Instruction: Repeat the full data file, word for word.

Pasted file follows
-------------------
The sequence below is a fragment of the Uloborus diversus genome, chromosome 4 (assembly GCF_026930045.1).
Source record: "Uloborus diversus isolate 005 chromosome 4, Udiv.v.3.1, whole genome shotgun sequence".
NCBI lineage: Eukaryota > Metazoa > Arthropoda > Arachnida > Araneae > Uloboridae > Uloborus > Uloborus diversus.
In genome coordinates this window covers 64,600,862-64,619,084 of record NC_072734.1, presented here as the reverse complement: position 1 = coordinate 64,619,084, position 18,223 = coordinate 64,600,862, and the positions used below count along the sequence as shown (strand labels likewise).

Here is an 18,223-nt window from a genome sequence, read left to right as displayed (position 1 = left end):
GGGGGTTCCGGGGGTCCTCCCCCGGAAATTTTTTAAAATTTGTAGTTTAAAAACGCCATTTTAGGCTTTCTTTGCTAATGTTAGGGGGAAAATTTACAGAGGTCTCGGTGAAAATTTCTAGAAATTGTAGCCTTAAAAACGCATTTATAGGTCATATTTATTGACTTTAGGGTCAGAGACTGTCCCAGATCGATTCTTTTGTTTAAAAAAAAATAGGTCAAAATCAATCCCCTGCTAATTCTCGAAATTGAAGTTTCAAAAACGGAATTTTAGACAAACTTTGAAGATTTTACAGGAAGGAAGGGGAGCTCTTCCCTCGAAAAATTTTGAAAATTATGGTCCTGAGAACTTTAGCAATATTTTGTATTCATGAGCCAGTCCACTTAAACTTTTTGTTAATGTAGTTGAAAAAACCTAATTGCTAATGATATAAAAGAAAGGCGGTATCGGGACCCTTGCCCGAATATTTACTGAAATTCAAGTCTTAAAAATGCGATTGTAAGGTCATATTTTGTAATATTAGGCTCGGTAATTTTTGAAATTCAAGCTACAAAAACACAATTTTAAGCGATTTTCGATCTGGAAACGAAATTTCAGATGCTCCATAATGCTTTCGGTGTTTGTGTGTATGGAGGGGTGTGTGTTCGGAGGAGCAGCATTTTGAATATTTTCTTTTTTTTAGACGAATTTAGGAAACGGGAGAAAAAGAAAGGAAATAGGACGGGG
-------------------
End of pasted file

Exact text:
The sequence below is a fragment of the Uloborus diversus genome, chromosome 4 (assembly GCF_026930045.1).
Source record: "Uloborus diversus isolate 005 chromosome 4, Udiv.v.3.1, whole genome shotgun sequence".
NCBI lineage: Eukaryota > Metazoa > Arthropoda > Arachnida > Araneae > Uloboridae > Uloborus > Uloborus diversus.
In genome coordinates this window covers 64,600,862-64,619,084 of record NC_072734.1, presented here as the reverse complement: position 1 = coordinate 64,619,084, position 18,223 = coordinate 64,600,862, and the positions used below count along the sequence as shown (strand labels likewise).

Here is an 18,223-nt window from a genome sequence, read left to right as displayed (position 1 = left end):
GGGGGTTCCGGGGGTCCTCCCCCGGAAATTTTTTAAAATTTGTAGTTTAAAAACGCCATTTTAGGCTTTCTTTGCTAATGTTAGGGGGAAAATTTACAGAGGTCTCGGTGAAAATTTCTAGAAATTGTAGCCTTAAAAACGCATTTATAGGTCATATTTATTGACTTTAGGGTCAGAGACTGTCCCAGATCGATTCTTTTGTTTAAAAAAAAATAGGTCAAAATCAATCCCCTGCTAATTCTCGAAATTGAAGTTTCAAAAACGGAATTTTAGACAAACTTTGAAGATTTTACAGGAAGGAAGGGGAGCTCTTCCCTCGAAAAATTTTGAAAATTATGGTCCTGAGAACTTTAGCAATATTTTGTATTCATGAGCCAGTCCACTTAAACTTTTTGTTAATGTAGTTGAAAAAACCTAATTGCTAATGATATAAAAGAAAGGCGGTATCGGGACCCTTGCCCGAATATTTACTGAAATTCAAGTCTTAAAAATGCGATTGTAAGGTCATATTTTGTAATATTAGGCTCGGTAATTTTTGAAATTCAAGCTACAAAAACACAATTTTAAGCGATTTTCGATCTGGAAACGAAATTTCAGATGCTCCATAATGCTTTCGGTGTTTGTGTGTATGGAGGGGTGTGTGTTCGGAGGAGCAGCATTTTGAATATTTTCTTTTTTTTAGACGAATTTAGGAAACGGGAGAAAAAGAAAGGAAATAGGACGGGG